"Make no mistake your relationships are the heaviest components in your life.... The slower we move the faster we die. Make no mistake, moving is living."As I write this it is January 2010, and the U.S. continues to face one of the most heart-aching economic deficits it's ever seen. Thousands are out of work, morale is abysmal and people are losing hope. As the box office indicated last year, many people are looking to see "escapism" movies, ones that make them forget their problems. Then comes Up In The Air, the timely movie that offers a first-hand look at a man who's been the enemy to many laid off employees over the past two years--the man who does the dirty work your boss didn't want to-- by handing you your walking papers in a professional, succinct way.
Now before you write this movie off, picture this: Ryan Bingham (played by George Clooney) travels 275 days in the year across the country to give thousands of people some of the worst news of their lives--that they've been let go. He has no real home, unless you call the friendly skies his home, he's completely alienated from relationships (friendly or otherwise), and he's perfectly fine with that. No arguments about who's going to pick up the kids from school, no complaints about spending too much time away from home, no hassle about forgetting someone's birthday. No strings attached. And as long as folks are getting laid off by the thousands, Bingham will always be employed and continue to keep his coveted lifestyle...until the day the game as he knows it changes and his life presents a whole new meaning to him. The rules of his professional and personal life are turned around and he's left feeling lost, alone, and--worst of all--vulnerable.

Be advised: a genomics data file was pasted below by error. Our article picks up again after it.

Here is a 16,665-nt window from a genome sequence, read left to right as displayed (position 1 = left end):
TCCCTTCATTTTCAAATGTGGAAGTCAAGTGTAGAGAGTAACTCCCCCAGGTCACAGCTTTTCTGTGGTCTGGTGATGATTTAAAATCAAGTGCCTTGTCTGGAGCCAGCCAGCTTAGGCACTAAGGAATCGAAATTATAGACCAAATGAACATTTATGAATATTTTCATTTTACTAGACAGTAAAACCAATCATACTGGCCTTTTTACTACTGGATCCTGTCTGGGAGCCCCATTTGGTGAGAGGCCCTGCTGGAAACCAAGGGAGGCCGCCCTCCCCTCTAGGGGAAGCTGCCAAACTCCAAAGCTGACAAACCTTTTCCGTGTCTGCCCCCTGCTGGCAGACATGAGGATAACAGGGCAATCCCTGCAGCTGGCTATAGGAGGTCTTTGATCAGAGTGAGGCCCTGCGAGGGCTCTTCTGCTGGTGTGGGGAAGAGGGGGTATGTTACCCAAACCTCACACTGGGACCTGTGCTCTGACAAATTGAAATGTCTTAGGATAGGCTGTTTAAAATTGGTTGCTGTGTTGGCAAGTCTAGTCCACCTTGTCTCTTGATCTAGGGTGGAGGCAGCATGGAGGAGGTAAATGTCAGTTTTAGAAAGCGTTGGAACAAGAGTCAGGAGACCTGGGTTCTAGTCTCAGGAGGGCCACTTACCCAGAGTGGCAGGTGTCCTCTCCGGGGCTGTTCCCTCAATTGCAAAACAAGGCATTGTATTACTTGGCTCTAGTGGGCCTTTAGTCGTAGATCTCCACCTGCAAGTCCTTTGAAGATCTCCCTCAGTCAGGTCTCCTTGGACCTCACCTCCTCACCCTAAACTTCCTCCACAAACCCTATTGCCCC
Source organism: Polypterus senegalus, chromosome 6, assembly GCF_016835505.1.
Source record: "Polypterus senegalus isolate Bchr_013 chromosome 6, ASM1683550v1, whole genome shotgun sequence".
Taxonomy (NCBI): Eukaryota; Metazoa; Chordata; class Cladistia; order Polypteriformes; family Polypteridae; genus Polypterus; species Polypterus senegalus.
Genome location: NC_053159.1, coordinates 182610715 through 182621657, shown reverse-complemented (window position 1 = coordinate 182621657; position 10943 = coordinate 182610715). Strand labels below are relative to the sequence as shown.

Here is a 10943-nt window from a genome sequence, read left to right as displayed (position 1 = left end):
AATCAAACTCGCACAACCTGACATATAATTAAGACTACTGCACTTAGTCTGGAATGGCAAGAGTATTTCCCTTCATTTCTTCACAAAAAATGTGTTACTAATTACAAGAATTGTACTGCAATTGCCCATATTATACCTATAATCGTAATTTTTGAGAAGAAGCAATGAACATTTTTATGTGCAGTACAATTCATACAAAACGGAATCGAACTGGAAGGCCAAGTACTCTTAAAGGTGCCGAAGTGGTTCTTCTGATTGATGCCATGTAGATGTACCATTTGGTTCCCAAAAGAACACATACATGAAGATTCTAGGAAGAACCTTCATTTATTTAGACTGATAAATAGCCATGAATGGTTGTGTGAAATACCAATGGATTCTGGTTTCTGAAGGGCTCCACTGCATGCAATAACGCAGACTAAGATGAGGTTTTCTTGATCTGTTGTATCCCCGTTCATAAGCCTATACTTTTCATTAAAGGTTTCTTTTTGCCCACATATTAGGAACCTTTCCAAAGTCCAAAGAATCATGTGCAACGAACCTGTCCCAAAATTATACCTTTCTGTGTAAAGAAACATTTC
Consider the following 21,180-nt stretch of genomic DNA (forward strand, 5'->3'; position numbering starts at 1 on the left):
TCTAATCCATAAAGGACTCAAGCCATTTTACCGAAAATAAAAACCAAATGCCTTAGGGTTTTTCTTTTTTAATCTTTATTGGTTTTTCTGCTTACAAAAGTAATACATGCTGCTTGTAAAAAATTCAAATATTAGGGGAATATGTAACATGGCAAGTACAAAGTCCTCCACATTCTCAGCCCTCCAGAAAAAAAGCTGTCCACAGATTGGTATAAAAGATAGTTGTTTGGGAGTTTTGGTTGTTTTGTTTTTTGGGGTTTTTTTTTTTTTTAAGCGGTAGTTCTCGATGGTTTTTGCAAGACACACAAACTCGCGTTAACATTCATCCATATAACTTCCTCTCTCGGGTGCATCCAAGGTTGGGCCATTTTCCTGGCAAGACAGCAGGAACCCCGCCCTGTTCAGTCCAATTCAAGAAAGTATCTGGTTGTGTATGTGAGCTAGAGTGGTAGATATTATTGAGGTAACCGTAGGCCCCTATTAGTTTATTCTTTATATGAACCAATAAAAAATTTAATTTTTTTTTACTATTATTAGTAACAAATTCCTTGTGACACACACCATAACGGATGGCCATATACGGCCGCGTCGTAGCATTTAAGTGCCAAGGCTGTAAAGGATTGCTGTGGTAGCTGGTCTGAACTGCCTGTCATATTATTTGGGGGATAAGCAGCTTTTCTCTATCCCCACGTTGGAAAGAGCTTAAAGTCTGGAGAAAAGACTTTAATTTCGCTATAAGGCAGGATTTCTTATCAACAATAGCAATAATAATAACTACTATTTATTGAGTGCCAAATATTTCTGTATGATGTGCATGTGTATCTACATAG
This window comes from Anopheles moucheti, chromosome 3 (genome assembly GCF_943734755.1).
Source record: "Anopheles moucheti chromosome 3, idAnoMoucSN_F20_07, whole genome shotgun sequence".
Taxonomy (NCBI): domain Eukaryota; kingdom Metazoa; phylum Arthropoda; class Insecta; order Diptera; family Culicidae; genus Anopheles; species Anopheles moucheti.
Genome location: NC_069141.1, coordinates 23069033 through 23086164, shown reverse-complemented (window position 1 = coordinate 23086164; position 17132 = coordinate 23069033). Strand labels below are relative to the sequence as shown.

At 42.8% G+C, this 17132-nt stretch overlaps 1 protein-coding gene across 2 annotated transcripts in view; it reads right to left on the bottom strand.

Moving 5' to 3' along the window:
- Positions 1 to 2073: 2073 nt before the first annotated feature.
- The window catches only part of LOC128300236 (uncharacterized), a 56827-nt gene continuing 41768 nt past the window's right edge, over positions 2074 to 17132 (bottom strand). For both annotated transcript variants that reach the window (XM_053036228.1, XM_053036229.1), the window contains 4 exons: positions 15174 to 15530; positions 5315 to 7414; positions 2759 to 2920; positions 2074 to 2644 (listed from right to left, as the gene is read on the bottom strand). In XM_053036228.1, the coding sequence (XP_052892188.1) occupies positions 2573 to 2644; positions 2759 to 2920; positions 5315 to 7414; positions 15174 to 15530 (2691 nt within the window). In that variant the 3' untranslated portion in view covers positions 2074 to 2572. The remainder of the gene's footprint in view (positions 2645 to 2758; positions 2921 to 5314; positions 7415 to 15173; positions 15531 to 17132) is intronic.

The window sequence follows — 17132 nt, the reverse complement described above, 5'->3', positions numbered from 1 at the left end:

Up In The Air isn't necessarily designed to make you feel sympathetic toward the bad guy, but rather presents the other side of the recession, a side you may be more familiar with than you think. At the end of the day, Up In The Air makes us think about the importance of having someone to come home to and how we define ourselves on the job.
Reel Talk rating: A